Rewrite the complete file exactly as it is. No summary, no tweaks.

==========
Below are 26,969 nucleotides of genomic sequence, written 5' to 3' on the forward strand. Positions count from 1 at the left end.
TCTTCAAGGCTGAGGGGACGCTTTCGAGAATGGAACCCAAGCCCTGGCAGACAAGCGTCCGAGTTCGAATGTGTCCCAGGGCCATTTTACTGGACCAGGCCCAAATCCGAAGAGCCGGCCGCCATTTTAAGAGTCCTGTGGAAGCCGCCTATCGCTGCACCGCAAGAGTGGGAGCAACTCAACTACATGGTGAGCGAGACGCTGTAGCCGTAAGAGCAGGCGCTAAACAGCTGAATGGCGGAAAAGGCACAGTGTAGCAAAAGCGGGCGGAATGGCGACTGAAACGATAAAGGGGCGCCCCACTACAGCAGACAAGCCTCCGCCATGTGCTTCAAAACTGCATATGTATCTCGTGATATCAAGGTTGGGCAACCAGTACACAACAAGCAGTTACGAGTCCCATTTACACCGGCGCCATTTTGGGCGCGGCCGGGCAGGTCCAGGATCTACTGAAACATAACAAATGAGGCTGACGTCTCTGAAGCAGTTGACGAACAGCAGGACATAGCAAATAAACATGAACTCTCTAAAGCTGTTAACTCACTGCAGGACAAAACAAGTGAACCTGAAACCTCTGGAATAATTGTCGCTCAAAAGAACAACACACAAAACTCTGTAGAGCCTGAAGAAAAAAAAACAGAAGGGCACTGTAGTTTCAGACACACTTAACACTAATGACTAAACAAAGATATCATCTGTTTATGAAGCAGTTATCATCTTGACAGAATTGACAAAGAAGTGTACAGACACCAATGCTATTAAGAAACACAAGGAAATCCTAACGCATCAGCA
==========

Below are 26,969 nucleotides of genomic sequence, written 5' to 3' on the forward strand. Positions count from 1 at the left end.
TCTTCAAGGCTGAGGGGACGCTTTCGAGAATGGAACCCAAGCCCTGGCAGACAAGCGTCCGAGTTCGAATGTGTCCCAGGGCCATTTTACTGGACCAGGCCCAAATCCGAAGAGCCGGCCGCCATTTTAAGAGTCCTGTGGAAGCCGCCTATCGCTGCACCGCAAGAGTGGGAGCAACTCAACTACATGGTGAGCGAGACGCTGTAGCCGTAAGAGCAGGCGCTAAACAGCTGAATGGCGGAAAAGGCACAGTGTAGCAAAAGCGGGCGGAATGGCGACTGAAACGATAAAGGGGCGCCCCACTACAGCAGACAAGCCTCCGCCATGTGCTTCAAAACTGCATATGTATCTCGTGATATCAAGGTTGGGCAACCAGTACACAACAAGCAGTTACGAGTCCCATTTACACCGGCGCCATTTTGGGCGCGGCCGGGCAGGTCCAGGATCTACTGAAACATAACAAATGAGGCTGACGTCTCTGAAGCAGTTGACGAACAGCAGGACATAGCAAATAAACATGAACTCTCTAAAGCTGTTAACTCACTGCAGGACAAAACAAGTGAACCTGAAACCTCTGGAATAATTGTCGCTCAAAAGAACAACACACAAAACTCTGTAGAGCCTGAAGAAAAAAAAACAGAAGGGCACTGTAGTTTCAGACACACTTAACACTAATGACTAAACAAAGATATCATCTGTTTATGAAGCAGTTATCATCTTGACAGAATTGACAAAGAAGTGTACAGACACCAATGCTATTAAGAAACACAAGGAAATCCTAACGCATCAGCA